Breast screening - an overview
Breast screening is offered to women aged 50 -70. Screening involves taking mammograms (x-rays of your breast) to detect breast cancer. The earlier breast cancer is detected, the better the chances of successful treatment. Breast cancer can occur at any age but risk increases with age.
Coronavirus: restoration and recovery of the Breast Cancer Screening Programme
Routine breast cancer screening was temporarily paused from the second week in March 2020 to 20 July 2020 in response to the COVID-19 pandemic.
The four-month pause resulted in a backlog of women awaiting screening.
Also, the screening programme will not be able to screen the same number of women as it did before the Coronavirus (COVID-19) pandemic, due to the need for social distancing and appropriate infection control measures.
It will therefore take many months to get the programme up and running at normal levels again.
Northern Ireland Breast Screening Programme
The Northern Ireland Breast Screening Programme is for women who have no signs or symptoms of breast disease. Women aged 50-70 who are registered with a GP are invited every three years.
You may not receive an invite for screening in the year you turn 50, but should receive one before your 53rd birthday.
If you are registered with a GP and the practice has your correct details, then you will automatically receive an invitation. You don't need to contact anyone but it is important your GP has your correct details.
If you turn 50 in the year that your GP practice is called for screening you may be invited before you turn 50.
Checks are also made to identify women who have moved into the area or who are overdue screening. These women are offered an appointment to attend for screening. You can contact the local screening unit if you think you are due a mammogram.
If you are over 70 you will stop receiving screening invitations.
You can still have breast screening once you are over 70 if you want to. You can arrange an appointment by contacting your local screening unit.
Screening is carried out in many locations across Northern Ireland. You will be sent an appointment in the post. If your appointment date, time or location don’t suit, you can ask for a new appointment by contacting your screening unit
If you do not attend your first appointment a second appointment will be offered. If you fail to attend this appointment you will be invited again in three years’ time.
The screening programme does not operate on a walk-in basis. If you are concerned about your breast health you should contact your GP immediately.
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Breast screening does not prevent breast cancer
Breast screening does not prevent breast cancer. It helps detect breast cancer at an early stage when treatment may be more successful.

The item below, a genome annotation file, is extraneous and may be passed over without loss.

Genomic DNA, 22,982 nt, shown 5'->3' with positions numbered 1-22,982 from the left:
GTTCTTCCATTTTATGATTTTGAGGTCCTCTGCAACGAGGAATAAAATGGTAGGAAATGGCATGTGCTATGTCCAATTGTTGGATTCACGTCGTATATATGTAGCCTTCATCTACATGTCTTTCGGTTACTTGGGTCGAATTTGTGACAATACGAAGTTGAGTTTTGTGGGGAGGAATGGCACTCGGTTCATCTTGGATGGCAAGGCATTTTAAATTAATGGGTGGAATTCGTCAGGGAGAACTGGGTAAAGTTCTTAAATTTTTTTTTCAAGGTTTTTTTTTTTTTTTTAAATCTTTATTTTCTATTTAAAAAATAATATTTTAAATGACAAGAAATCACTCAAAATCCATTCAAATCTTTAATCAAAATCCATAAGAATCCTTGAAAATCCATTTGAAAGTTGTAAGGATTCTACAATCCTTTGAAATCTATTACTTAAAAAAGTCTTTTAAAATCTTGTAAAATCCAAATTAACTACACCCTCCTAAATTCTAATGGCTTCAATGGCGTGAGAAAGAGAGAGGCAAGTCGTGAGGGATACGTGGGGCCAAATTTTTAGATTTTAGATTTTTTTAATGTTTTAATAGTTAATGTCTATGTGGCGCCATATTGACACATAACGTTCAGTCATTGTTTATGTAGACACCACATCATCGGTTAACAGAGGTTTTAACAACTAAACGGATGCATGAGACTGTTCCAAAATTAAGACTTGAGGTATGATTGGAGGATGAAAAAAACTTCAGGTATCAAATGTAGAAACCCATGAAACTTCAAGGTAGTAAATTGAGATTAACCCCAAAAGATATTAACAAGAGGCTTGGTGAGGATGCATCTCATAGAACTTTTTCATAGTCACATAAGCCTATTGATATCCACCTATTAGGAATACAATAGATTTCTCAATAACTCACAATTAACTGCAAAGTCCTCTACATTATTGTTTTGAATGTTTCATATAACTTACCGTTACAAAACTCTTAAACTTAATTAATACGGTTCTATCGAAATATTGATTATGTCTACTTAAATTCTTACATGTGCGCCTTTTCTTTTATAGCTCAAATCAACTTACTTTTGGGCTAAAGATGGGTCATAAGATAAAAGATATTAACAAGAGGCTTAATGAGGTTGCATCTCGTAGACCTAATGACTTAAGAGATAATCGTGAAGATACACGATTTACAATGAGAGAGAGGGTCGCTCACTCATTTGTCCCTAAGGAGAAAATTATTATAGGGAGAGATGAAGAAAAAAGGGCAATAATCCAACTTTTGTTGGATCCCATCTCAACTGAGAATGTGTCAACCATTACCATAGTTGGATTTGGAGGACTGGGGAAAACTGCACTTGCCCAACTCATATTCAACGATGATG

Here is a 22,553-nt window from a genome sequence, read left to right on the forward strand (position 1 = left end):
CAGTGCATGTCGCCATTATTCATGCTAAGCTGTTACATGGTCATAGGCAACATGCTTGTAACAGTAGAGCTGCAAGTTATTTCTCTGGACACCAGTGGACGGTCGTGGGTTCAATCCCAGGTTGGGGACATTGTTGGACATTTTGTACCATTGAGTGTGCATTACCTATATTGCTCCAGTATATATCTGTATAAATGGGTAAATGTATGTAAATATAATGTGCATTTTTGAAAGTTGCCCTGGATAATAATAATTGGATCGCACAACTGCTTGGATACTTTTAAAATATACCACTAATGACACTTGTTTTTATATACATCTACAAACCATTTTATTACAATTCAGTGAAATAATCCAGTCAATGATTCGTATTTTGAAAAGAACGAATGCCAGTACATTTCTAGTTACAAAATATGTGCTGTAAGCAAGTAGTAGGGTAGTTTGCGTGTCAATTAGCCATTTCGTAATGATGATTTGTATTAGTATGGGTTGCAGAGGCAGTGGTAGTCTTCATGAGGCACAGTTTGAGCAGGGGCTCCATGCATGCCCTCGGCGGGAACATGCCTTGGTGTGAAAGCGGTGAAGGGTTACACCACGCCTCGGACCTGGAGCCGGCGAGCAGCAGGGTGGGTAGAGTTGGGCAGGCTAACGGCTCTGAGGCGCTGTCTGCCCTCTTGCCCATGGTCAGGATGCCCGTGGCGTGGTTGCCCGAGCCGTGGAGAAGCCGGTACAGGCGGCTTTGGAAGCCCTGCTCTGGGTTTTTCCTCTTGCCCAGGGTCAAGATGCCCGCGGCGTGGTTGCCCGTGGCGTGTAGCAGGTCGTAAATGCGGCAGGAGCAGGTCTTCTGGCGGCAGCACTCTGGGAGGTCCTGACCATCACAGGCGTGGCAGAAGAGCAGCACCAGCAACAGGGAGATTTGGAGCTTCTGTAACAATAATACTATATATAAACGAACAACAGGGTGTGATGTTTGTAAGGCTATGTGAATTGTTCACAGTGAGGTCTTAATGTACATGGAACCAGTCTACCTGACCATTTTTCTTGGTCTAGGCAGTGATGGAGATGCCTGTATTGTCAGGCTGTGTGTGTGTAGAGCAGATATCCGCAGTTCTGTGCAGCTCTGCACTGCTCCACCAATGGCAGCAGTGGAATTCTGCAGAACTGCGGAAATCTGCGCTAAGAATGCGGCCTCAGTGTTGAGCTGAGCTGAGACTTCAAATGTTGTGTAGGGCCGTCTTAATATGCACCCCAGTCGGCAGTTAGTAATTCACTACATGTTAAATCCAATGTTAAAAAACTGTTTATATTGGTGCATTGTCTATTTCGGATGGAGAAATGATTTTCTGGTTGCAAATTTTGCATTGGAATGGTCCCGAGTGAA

Breast cancer can develop at any time and some women can develop it between screening visits. You should check your breasts regularly for any changes. If you have any concerns contact your GP, even if you have had a recent mammogram.
Breast screening locations
Breast screening is carried out at both static and mobile units throughout Northern Ireland.
Breast screening process and getting your results
Breast screening usually takes less than 30 minutes and is carried out by a mammographer (a mammographer is a radiographer).
You and your GP should get your screening results within two weeks. If you don’t hear anything by this time, you can phone your breast screening unit to find out about your results.
If your result is normal, it will be three years until your next screening appointment.
Getting called back after screening results
Some women (about four in 100) are called back to the breast screening unit after their first mammogram for further tests. This does not necessarily mean there’s something wrong - three out of four women recalled have normal results after these further tests.
Self-examination between appointments
Breast cancer can develop between screening visits so it’s important to check your breasts regularly for changes. You should become familiar with how your breasts normally look and feel so you can detect changes.
Screening for women with very high risk of breast cancer
Breast surveillance screening is offered to women who have been assessed by a specialist in genetics, family history, or oncology and are considered at very high risk of breast cancer.
Women may have an increased risk of developing breast cancer because of a genetic disorder (usually the BRCA gene) or because they had radiotherapy to their chest when younger.
Women in the Very High Risk Breast Surveillance Screening Programme may:
- be offered annual mammography, MRI, or both, depending on age and specific level of risk
- begin screening at an earlier age than routine breast screening
- attend for screening at a Specialist Imaging Unit in Antrim Area Hospital
- arrange to attend their local screening unit for surveillance screening (if only mammography screening is required)
Although in September 2020 the title changed from the ‘Higher Risk Breast Surveillance Screening Programme’ to the ‘Very High Risk Breast Surveillance Screening Programme’ following national guidance, this does not mean any increase in cancer risk for those in the programme.
If you think you may have an increased risk of breast cancer, talk to your GP so you can be referred to a hospital Family History Clinic.
The clinic may refer you for genetic testing if they feel it's appropriate.
You can get further information in the leaflet at this link:
The Very High Risk Breast Screening Unit at Antrim Area Hospital may be contacted on:
- phone: 028 9442 4426.
Genetic Medicine, A Floor, Belfast City Hospital may be contacted on: